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1 January 1974 OBSERVATIONS ON BLUETONGUE AND EPIZOOTIC HEMORRHAGIC DISEASE VIRUSES IN WHITE-TAILED DEER: (1) DISTRIBUTION OF VIRUS IN THE BLOOD (2) CROSS-CHALLENGE
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Abstract

The viruses of bluetongue and epizootic hemorrhagic disease produced cell associated viremias in white-tailed deer (Odocoileus Virginianus). Highest virus titers were associated with the erythrocytes. The titers of virus in the erythrocyte fraction of blood were consistently higher than those in the leukocyte fraction, although virus persisted in both fractions for approximately the same length of time. All detectable viremia disappeared within 6 to 8 days following the development of virus-specific neutralizing antibodies. These antibodies failed to confer protection against challenge with virulent heterologous virus, although the time of death was delayed 3 to 11 days in comparison with control deer.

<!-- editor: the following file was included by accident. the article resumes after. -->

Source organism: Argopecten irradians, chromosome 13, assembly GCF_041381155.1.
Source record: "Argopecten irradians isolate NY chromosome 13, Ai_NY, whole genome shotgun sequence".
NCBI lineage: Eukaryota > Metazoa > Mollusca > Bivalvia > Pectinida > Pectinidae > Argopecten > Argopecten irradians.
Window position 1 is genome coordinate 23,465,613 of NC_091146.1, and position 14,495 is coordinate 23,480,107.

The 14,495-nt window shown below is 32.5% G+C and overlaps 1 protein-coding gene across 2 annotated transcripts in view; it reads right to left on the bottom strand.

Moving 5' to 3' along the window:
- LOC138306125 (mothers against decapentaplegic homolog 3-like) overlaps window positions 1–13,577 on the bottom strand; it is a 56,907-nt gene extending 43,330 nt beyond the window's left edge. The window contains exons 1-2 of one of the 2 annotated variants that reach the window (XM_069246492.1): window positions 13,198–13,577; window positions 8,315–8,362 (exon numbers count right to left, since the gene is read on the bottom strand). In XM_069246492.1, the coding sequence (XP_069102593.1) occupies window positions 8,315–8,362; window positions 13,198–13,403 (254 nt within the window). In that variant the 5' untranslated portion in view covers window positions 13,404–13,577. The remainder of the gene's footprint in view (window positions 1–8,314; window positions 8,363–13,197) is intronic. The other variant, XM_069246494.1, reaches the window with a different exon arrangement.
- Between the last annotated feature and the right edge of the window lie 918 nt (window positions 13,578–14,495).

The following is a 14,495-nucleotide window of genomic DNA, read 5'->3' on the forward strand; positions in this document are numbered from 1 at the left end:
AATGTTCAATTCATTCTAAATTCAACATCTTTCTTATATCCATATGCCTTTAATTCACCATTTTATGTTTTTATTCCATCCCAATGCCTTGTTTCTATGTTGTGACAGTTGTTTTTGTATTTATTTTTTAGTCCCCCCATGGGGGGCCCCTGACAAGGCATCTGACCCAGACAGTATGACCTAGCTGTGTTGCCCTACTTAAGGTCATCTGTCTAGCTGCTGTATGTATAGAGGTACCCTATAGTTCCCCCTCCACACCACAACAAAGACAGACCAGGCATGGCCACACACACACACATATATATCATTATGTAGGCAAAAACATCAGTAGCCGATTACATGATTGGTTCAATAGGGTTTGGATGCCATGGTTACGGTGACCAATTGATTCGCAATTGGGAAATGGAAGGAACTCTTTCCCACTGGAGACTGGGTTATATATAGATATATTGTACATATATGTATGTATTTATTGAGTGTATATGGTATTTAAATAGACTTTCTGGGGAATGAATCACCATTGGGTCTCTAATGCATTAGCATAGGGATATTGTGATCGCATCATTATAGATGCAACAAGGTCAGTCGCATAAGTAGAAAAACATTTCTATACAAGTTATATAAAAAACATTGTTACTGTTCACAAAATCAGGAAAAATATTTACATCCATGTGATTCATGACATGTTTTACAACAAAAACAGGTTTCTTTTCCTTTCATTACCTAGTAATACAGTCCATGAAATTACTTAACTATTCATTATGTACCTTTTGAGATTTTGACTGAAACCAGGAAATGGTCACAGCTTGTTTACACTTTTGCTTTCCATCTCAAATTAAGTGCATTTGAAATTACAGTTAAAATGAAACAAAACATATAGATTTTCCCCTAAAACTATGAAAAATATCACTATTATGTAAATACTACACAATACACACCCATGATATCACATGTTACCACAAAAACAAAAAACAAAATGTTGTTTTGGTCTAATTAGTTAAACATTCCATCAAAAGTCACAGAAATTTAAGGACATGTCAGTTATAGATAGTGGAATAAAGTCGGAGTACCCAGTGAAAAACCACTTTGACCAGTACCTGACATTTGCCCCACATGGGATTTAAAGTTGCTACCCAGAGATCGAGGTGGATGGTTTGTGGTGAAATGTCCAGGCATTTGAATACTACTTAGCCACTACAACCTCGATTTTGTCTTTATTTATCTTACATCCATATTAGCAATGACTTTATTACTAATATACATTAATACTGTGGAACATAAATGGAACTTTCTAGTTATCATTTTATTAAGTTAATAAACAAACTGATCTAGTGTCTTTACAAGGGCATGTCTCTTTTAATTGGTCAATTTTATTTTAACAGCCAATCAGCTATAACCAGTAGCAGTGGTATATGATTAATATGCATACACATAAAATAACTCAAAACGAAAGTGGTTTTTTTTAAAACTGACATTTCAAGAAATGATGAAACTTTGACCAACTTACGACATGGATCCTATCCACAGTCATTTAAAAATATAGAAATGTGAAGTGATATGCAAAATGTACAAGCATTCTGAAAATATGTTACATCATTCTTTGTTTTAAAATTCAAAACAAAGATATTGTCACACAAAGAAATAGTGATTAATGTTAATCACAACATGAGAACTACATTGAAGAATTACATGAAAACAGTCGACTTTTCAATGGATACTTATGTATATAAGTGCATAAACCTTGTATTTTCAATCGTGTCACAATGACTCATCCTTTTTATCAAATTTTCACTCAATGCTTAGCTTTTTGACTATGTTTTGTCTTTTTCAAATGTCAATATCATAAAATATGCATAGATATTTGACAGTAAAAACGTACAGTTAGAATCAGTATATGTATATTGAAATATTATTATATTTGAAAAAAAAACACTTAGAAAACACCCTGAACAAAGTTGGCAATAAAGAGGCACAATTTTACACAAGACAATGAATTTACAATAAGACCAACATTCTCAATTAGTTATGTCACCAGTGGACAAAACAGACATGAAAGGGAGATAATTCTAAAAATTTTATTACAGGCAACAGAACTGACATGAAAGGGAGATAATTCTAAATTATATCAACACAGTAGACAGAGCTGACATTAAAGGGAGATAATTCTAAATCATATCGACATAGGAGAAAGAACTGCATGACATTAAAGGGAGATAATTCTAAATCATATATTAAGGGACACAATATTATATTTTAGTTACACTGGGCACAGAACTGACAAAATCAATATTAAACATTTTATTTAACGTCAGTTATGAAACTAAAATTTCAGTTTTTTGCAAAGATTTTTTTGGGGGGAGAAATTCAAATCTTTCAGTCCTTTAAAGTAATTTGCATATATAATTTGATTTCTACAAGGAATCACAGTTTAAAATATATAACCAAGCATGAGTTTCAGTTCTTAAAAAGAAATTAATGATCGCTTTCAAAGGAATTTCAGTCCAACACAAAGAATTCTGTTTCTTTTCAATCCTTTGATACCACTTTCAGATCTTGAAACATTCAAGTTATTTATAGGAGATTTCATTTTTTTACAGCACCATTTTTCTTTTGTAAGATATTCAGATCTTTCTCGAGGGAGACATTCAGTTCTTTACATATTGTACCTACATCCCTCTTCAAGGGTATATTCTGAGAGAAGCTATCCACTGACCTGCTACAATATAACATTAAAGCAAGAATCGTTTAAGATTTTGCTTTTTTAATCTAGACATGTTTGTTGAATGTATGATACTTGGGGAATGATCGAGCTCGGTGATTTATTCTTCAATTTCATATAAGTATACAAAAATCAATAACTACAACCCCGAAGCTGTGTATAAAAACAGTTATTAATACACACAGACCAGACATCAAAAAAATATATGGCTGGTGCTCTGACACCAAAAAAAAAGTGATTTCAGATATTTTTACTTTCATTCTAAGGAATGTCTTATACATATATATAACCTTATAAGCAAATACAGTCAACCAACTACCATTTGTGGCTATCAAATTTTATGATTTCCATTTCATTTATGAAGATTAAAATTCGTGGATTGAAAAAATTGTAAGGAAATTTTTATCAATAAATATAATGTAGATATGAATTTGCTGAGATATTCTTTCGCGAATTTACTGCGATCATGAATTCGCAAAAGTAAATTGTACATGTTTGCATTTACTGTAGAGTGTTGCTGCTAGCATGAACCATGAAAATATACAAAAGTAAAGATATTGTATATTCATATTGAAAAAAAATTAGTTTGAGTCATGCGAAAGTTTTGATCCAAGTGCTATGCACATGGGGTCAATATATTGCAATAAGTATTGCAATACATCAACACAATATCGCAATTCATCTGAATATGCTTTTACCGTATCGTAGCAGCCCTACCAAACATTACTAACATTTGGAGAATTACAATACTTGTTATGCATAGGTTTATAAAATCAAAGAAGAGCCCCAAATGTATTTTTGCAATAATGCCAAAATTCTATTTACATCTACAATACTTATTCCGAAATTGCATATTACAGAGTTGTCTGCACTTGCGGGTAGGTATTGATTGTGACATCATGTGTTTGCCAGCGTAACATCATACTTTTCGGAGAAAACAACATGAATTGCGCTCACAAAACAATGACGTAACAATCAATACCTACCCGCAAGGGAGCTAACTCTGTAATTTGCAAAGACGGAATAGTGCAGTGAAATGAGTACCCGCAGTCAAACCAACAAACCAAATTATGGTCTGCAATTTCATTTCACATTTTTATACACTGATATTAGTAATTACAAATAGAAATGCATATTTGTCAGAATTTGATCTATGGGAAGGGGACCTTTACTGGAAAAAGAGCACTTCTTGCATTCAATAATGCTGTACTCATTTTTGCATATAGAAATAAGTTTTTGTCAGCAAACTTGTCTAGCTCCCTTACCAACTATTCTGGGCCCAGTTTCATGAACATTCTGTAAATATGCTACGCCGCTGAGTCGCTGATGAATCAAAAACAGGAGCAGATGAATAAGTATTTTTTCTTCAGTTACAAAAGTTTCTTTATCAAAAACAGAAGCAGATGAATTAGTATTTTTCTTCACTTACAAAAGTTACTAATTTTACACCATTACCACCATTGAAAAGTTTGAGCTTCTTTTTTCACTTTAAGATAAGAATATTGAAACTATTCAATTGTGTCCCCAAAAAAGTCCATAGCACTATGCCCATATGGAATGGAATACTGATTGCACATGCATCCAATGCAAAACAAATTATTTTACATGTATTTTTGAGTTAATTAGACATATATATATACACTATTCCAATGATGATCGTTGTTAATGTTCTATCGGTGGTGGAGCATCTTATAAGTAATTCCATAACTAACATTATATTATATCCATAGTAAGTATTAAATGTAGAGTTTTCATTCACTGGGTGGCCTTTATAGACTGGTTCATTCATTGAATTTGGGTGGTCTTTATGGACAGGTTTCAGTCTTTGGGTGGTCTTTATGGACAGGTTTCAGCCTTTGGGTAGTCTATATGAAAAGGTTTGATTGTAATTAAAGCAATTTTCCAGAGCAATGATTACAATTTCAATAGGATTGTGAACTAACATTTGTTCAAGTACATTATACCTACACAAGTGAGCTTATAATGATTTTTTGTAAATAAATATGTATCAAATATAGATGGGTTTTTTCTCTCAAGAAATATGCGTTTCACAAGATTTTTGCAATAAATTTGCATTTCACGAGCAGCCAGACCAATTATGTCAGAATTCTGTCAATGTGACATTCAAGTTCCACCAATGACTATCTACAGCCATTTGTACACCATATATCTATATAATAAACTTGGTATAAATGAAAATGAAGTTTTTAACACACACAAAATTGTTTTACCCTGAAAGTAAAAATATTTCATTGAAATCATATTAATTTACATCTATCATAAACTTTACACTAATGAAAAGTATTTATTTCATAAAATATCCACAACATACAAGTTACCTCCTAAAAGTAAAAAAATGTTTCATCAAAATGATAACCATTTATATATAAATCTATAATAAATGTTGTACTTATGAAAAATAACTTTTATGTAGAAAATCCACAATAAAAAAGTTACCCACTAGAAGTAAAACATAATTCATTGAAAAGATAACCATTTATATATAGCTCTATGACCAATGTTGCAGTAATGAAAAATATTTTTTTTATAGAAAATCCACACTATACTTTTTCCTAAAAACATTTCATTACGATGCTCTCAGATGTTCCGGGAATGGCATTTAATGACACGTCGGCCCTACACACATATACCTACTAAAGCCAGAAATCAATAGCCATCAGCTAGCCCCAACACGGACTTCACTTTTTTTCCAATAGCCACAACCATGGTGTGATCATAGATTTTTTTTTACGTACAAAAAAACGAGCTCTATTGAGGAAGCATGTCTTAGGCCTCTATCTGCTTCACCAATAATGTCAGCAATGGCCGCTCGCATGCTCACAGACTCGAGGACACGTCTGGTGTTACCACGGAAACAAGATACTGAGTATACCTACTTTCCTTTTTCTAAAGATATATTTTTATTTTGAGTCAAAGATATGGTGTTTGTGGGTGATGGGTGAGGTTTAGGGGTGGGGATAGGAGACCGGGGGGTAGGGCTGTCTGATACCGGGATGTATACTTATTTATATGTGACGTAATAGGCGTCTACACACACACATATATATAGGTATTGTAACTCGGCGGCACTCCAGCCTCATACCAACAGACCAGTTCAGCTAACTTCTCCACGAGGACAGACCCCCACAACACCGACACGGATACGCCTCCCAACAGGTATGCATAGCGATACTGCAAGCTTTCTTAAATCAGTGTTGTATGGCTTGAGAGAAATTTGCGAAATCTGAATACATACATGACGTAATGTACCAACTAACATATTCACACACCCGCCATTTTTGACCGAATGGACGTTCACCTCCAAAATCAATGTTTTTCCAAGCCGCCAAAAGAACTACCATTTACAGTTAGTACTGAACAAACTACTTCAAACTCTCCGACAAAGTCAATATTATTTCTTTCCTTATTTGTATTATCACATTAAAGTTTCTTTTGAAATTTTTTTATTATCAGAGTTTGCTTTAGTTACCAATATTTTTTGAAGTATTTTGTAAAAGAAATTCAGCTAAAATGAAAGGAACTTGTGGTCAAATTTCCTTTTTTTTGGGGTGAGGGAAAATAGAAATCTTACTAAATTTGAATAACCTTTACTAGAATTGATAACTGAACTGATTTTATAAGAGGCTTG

HOFF and TRAINER: OBSERVATIONS ON BLUETONGUE AND EPIZOOTIC HEMORRHAGIC DISEASE VIRUSES IN WHITE-TAILED DEER: (1) DISTRIBUTION OF VIRUS IN THE BLOOD (2) CROSS-CHALLENGE1
GERALD L. HOFF "OBSERVATIONS ON BLUETONGUE AND EPIZOOTIC HEMORRHAGIC DISEASE VIRUSES IN WHITE-TAILED DEER: (1) DISTRIBUTION OF VIRUS IN THE BLOOD (2) CROSS-CHALLENGE," Journal of Wildlife Diseases 10(1), 25-31, (1 January 1974). https://doi.org/10.7589/0090-3558-10.1.25
Received: 16 July 1973; Published: 1 January 1974
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